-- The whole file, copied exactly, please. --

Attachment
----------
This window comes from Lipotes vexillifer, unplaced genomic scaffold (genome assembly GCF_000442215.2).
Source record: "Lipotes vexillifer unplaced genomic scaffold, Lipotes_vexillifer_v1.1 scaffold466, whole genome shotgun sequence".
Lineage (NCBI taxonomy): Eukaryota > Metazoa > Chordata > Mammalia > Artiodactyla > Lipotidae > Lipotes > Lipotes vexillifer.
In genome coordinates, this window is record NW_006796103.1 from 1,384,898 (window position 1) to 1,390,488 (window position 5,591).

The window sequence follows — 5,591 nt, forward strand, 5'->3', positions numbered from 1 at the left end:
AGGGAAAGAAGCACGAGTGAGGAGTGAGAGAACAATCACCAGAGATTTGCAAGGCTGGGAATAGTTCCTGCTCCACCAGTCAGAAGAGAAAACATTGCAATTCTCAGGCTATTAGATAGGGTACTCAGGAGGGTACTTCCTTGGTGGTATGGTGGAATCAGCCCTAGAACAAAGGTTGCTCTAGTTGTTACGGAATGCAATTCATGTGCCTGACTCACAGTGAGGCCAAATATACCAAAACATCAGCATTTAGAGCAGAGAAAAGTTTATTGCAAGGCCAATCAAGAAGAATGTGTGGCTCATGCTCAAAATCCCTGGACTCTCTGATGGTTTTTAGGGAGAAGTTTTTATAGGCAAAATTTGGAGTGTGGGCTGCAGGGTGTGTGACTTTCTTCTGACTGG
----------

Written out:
This window comes from Lipotes vexillifer, unplaced genomic scaffold (genome assembly GCF_000442215.2).
Source record: "Lipotes vexillifer unplaced genomic scaffold, Lipotes_vexillifer_v1.1 scaffold466, whole genome shotgun sequence".
Lineage (NCBI taxonomy): Eukaryota > Metazoa > Chordata > Mammalia > Artiodactyla > Lipotidae > Lipotes > Lipotes vexillifer.
In genome coordinates, this window is record NW_006796103.1 from 1,384,898 (window position 1) to 1,390,488 (window position 5,591).

The window sequence follows — 5,591 nt, forward strand, 5'->3', positions numbered from 1 at the left end:
AGGGAAAGAAGCACGAGTGAGGAGTGAGAGAACAATCACCAGAGATTTGCAAGGCTGGGAATAGTTCCTGCTCCACCAGTCAGAAGAGAAAACATTGCAATTCTCAGGCTATTAGATAGGGTACTCAGGAGGGTACTTCCTTGGTGGTATGGTGGAATCAGCCCTAGAACAAAGGTTGCTCTAGTTGTTACGGAATGCAATTCATGTGCCTGACTCACAGTGAGGCCAAATATACCAAAACATCAGCATTTAGAGCAGAGAAAAGTTTATTGCAAGGCCAATCAAGAAGAATGTGTGGCTCATGCTCAAAATCCCTGGACTCTCTGATGGTTTTTAGGGAGAAGTTTTTATAGGCAAAATTTGGAGTGTGGGCTGCAGGGTGTGTGACTTTCTTCTGACTGG